Avoid trivial things like deciding on the paint colour of an office or a change in biscuit brand for the break room:).
What you need your Minutes to do, is to capture major decisions and you and the board acting in the best interest of the company. For example, if you get a report of a fault to a product- how are you going to address? What research and corrections will you make? Did you get an independent review and found out it was actually user error. How will you communicate this and educate customers in the future?
Another common example is the non-payment of invoices. How will you manage the business cash flow to ensure the company is liquid, do your fellow board members agree to taking out an overdraft? Or proceed with legal action against the customer? Showing no action on debt can be seen as irresponsible. An important line from the IOD guidelines:
'A company director can be held personally liable for losses incurred by a business which are proven to be the result of board decisions, or a failure act properly'.
Should you just avoid being a director?
Ask yourself - are you happy with responsibility? If the answer is no, maybe have a good think about teaming up with people when forming a company. There is nothing wrong being a shareholder and not taking a director title. It is very common. Those that enjoy rules and structure will be in their element as directors.
A key thing to walk away from this piece with regards to being a director is, be sensible. You alone can't know everything, but faced with an issue how do you handle it?
1. Make sure you record issues - it can be a formal quarterly board meeting, or if more urgent, simply arrange a conversation on the topic and note what was discussed and sent yourself an email or save as a Word doc to a file.
2. State how you will address these issues - do you need to do some research? contact a specialist? contact trade bodies or pick up the phone to a government agency?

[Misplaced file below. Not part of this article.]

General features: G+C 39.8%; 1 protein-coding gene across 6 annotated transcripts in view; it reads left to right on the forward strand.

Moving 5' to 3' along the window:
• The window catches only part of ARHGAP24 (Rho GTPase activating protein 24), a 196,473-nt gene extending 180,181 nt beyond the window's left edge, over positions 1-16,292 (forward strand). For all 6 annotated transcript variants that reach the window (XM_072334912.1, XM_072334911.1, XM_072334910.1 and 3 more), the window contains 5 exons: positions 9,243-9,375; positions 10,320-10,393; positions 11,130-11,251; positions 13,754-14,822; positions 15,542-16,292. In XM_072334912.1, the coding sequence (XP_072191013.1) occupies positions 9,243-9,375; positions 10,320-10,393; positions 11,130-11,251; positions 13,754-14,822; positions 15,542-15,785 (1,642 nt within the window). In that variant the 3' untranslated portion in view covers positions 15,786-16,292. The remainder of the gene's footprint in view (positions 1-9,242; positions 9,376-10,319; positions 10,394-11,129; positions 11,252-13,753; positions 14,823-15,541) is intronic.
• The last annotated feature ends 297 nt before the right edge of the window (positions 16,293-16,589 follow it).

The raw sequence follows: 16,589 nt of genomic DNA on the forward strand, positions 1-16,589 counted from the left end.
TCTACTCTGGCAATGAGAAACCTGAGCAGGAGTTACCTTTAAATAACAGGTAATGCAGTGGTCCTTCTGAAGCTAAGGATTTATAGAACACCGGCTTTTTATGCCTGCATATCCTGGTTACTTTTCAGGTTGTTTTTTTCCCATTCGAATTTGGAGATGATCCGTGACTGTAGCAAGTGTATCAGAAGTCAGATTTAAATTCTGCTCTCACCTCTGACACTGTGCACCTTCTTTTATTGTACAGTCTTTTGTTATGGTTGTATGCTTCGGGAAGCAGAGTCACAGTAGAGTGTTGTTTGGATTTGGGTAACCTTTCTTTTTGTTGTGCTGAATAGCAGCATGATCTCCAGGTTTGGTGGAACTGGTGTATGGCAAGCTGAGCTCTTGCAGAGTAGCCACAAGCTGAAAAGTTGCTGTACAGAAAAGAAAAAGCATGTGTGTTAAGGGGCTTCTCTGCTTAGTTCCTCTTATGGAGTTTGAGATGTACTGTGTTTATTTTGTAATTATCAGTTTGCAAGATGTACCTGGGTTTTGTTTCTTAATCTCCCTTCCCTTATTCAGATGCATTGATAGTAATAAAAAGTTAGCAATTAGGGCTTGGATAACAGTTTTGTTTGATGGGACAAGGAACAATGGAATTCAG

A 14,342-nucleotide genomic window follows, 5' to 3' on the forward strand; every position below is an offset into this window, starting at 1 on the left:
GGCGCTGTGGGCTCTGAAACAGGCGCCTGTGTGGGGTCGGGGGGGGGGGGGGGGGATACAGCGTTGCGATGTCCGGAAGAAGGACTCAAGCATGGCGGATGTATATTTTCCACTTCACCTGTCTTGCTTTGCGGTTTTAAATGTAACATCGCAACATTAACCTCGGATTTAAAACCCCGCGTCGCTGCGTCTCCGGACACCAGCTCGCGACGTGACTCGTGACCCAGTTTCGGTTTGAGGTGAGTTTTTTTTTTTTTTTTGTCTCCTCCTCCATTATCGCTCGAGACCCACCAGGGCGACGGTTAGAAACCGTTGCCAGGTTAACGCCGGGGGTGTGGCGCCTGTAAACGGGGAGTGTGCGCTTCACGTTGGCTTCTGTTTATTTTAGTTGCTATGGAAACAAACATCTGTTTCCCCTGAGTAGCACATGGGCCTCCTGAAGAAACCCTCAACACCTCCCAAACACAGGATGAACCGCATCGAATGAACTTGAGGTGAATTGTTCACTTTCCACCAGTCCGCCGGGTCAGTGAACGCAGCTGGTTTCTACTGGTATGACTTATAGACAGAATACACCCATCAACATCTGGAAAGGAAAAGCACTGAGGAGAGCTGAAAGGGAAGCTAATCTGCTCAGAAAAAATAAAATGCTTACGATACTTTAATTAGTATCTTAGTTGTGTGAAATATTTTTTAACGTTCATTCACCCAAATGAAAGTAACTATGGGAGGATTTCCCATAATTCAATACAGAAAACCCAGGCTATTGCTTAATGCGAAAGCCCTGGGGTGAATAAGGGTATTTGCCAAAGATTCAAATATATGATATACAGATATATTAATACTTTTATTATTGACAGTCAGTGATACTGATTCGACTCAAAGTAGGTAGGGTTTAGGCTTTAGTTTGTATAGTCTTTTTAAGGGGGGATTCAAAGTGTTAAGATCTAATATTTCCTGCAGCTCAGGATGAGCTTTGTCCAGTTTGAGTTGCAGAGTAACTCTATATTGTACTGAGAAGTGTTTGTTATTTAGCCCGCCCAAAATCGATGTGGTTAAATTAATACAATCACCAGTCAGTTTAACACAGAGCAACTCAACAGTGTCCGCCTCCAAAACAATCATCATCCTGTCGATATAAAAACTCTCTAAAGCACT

It could be your local equivalent to the citizen advise bureau or local enterprise office. There are plenty of online resources you can search. Not all valid, but demonstrates you made an effort to resolve the matter.
3. Be honest, if you do not have a solution to the problem, e.g. your cash flow has dried up due to non payment by a large customer. (You could argue you should not rely on one customers, but for some industries this is hard to avoid). This is when you may have to look at liquidation.
As long as you have Minuted the remedies you tried (discount on the invoice, tried to sell on the debt to a factoring company, engaged a debt collector etc), you have demonstrated by recording these actions, you acted in the best interest of the business.
This is meant as an introductory piece to make you aware of the power of Minutes and the seriousness the role of a director has. There are plenty of business books and free online resource with templates for Minutes and further information to learn more.
Crucially, when you become a director, you have to evidence the strategies and decisions for your business.
Your Minutes are an often forgotten tool, in the unfortunate event you do find you have to wind up your business. Minutes are a major document requested by Lawyers and Liquidators. So make sure to maintain Minutes in any form as early as possible as part of your tasks for running the business.
*Any form of digital or analogue recording